Editorial | Robust growth but a shift is needed

At the same time, the education system must also transform to imbue students with the skills necessary for today’s and tomorrow’s work and social environments


The European Commission’s autumn forecast published yesterday shows that the Maltese economy will grow by 4% this year, down from the 6% registered in 2022.

This slowdown in growth is pretty much in line with the trends across the EU as the post-pandemic expansion loses its momentum. The forecast predicts that Malta’s economy will also grow by 4% next year and accelerate slightly to 4.2% in 2025.

The statistics show that Malta’s economy is doing much better than most other EU and Eurozone economies. Indeed, GDP growth in Malta this year and next is expected to be way better than the EU average.

The autumn forecast projects GDP growth in 2023 of 0.6% in both the EU and the euro area. This is 0.2 percentage points lower than projected in the summer forecast and an even larger downward revision compared to the spring forecast.

In 2024, the EU-wide economy is expected to rebound mildly on the back of higher consumption and improved investment. The forecast shows that in 2024 GDP growth is forecast to improve to 1.3%, which is still below potential and a downward revision of 0.1 points from summer.

GDP statistics for Malta show that it will remain the top performing country across the bloc in 2023, 2024 and 2025. This is an achievement that cannot be underestimated but it also requires a deeper analysis.

The economy in Malta has been shielded from energy and fuel inflation for the past two years and the government is pledging to continue doing so until 2026. This major policy decision has helped keep business costs down but comes at a hefty cost to public coffers.

Indeed, Malta’s deficit remains one of the highest in the EU. The saving grace is that Malta’s debt-to-GDP ratio is below the 60% mark and is forecast to remain so until 2025.

The Commission forecast says net exports are set to be the main contributor to GDP growth in 2023, with consumption being the main driver in 2024 and 2025.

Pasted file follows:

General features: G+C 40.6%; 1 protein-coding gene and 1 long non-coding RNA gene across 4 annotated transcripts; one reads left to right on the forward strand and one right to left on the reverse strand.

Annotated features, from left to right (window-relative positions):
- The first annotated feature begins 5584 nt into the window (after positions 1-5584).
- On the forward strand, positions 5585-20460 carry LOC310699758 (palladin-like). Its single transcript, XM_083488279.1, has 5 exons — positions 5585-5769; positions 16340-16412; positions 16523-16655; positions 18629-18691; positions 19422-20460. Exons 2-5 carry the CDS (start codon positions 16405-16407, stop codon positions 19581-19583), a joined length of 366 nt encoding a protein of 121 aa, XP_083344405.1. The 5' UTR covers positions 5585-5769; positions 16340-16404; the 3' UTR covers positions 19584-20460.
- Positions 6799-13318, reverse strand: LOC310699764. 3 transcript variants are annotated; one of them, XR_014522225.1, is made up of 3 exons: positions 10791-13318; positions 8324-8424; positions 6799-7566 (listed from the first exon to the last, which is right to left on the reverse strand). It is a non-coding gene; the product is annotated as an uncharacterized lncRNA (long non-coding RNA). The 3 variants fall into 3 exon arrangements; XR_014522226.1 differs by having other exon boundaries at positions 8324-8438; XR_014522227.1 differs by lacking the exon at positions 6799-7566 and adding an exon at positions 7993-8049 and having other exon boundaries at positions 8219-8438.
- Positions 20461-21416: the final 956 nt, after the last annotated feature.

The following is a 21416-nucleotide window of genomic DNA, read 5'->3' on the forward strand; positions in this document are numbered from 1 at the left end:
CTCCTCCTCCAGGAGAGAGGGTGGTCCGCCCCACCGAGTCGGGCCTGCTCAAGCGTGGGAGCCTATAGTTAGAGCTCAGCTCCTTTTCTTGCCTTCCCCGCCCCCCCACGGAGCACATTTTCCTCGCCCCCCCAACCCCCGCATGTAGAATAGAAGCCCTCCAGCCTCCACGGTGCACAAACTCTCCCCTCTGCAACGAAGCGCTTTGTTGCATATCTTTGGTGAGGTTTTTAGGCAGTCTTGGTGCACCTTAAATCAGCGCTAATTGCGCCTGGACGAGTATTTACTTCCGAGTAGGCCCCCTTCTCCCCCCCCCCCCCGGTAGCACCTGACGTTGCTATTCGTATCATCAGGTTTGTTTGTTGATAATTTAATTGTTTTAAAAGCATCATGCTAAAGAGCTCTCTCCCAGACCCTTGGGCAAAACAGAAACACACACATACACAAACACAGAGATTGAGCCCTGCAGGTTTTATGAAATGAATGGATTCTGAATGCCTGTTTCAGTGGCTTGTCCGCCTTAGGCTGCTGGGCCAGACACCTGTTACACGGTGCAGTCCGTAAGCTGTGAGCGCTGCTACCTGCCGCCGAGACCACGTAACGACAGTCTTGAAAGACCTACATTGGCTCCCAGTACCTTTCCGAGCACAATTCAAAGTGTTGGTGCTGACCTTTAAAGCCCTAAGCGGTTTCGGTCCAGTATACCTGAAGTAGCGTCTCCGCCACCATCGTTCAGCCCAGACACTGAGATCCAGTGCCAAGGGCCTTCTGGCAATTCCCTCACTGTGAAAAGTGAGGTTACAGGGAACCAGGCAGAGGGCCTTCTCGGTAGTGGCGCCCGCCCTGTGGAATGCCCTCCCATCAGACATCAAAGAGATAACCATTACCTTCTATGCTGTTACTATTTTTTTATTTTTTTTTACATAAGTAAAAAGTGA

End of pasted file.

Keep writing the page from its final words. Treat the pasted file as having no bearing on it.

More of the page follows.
Within this context, it is important that Malta increasingly targets higher exports rather than consumption as the main driver for economic growth. Higher consumption suggests that Malta’s population will continue to grow with all the detrimental impact this is having on communities.

Export growth in the form of tourism has recovered well with numbers now acceding pre-COVID levels. Malta must strive to remain a destination of choice in the Mediterranean.

But efforts must also be made to encourage Maltese companies to export their goods and services abroad, while making life easier for large foreign manufacturing companies to operate from here.

Economist JP Fabri, in a post-budget interview with sister publication MaltaToday, emphasised the need for Malta to start shifting from domestic demand to export growth as a GDP driver.

“If you deconstruct our GDP, domestic demand is a huge component of that. Ideally, we start seeing a shift and making sure that our export activities become much more competitive and productive so that we can generate much, much more wealth per employee and then you need less employees,” he said.

Competitiveness and improved productivity are two key elements that have to be nurtured so that Malta’s GDP growth can maintain its above-average level while cooling down population growth.

The country must be nimble enough to react and pre-empt market and technological developments in such a way as to create an enabling environment that encourages companies to move part of their production and services to Malta.

At the same time, the education system must also transform to imbue students with the skills necessary for today’s and tomorrow’s work and social environments.

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